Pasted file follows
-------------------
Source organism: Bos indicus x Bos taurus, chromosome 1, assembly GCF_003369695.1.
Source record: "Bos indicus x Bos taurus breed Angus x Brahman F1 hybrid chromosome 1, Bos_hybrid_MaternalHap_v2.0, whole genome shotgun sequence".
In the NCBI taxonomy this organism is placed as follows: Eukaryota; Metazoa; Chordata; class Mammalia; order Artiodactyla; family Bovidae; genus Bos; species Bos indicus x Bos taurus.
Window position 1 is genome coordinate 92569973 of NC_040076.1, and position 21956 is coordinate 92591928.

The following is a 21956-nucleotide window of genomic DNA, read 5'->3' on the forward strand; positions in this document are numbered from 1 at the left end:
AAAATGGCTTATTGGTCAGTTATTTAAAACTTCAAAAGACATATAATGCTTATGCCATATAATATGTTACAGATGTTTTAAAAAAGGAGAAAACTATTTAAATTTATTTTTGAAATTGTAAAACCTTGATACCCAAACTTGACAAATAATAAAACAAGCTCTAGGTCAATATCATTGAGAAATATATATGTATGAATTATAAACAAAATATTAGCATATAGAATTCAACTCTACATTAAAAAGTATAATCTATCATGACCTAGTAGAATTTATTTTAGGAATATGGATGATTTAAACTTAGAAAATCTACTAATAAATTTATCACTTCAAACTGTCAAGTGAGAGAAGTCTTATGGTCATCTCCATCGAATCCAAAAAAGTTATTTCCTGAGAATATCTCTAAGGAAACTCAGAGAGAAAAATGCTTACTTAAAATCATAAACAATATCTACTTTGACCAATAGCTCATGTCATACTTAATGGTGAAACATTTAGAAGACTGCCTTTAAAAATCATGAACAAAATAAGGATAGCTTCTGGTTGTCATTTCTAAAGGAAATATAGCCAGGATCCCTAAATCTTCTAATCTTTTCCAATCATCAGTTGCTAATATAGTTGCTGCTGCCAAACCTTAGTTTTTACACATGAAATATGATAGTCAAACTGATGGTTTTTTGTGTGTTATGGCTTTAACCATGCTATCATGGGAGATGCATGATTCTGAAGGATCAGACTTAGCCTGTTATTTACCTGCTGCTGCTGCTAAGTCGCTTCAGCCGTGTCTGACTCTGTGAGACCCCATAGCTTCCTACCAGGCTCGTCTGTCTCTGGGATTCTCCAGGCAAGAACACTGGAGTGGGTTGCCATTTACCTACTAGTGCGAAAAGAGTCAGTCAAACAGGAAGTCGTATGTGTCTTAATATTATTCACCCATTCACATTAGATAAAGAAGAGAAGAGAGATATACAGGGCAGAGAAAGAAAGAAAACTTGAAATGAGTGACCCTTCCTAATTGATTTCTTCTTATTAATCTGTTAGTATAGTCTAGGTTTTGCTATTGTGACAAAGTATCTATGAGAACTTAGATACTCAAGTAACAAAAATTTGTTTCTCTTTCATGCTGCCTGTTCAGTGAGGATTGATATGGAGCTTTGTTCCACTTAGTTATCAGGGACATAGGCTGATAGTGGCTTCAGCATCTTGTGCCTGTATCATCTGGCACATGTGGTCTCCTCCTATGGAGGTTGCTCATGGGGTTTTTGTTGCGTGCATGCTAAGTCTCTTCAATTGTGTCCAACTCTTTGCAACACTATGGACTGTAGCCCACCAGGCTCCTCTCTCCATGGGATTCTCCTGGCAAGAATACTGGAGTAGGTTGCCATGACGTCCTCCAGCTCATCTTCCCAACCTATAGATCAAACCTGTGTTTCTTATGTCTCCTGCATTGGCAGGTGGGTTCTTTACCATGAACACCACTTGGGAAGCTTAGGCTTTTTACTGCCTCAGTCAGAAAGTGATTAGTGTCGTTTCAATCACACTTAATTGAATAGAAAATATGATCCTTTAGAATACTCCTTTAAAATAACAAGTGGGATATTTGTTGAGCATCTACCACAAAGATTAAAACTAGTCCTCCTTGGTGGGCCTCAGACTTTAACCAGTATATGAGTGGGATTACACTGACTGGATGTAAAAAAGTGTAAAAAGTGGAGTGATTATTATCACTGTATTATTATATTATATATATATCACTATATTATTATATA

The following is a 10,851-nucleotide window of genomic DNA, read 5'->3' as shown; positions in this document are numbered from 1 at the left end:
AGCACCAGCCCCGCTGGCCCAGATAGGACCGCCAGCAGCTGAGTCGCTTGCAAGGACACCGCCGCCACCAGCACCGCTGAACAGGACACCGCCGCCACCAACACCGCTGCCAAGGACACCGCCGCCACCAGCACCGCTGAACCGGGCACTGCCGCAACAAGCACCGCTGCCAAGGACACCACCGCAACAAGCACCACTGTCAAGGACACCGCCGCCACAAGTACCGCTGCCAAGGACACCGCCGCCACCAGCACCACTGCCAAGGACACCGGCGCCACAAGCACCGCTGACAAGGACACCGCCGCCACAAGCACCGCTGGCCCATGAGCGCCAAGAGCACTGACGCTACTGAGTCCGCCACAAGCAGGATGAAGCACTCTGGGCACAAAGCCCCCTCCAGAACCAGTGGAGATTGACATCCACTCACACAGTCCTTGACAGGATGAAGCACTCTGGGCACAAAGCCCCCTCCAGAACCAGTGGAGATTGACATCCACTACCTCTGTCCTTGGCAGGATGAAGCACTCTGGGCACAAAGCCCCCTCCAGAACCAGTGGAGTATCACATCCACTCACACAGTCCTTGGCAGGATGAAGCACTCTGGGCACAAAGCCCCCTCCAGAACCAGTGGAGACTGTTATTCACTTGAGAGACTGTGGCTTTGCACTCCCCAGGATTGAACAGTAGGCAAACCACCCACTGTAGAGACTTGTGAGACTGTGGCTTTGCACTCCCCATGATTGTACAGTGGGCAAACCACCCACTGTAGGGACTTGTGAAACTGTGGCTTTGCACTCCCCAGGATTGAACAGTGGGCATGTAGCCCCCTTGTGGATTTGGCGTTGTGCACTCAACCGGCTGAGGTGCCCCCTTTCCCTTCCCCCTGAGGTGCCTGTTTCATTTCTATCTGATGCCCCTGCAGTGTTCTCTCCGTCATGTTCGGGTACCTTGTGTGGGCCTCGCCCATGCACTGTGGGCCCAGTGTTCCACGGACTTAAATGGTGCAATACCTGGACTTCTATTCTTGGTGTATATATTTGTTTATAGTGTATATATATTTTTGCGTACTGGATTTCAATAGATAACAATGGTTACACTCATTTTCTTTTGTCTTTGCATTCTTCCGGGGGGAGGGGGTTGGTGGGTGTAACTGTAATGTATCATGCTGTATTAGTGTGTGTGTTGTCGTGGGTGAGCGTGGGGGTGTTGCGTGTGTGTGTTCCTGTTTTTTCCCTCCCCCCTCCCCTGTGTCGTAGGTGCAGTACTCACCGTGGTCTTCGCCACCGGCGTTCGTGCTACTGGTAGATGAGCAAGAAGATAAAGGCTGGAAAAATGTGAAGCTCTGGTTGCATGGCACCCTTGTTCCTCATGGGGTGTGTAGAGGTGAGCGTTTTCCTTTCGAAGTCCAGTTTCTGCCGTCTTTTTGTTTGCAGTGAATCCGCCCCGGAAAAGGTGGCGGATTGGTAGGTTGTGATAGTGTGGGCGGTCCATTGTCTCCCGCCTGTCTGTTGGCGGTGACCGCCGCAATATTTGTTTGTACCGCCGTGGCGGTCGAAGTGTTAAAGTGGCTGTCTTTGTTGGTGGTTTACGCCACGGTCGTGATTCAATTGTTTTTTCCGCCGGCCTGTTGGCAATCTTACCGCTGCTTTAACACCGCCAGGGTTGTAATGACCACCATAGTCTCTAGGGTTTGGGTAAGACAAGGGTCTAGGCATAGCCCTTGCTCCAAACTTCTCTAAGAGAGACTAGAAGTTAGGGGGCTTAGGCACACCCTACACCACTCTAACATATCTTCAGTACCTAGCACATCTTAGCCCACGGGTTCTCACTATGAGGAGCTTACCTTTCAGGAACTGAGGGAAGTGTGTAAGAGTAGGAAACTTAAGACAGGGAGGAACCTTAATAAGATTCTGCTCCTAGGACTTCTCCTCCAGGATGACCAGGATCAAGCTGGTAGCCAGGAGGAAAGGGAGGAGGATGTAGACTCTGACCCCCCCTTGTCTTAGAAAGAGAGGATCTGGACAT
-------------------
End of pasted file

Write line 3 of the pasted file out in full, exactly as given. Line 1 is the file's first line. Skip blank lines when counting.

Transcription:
In the NCBI taxonomy this organism is placed as follows: Eukaryota; Metazoa; Chordata; class Mammalia; order Artiodactyla; family Bovidae; genus Bos; species Bos indicus x Bos taurus.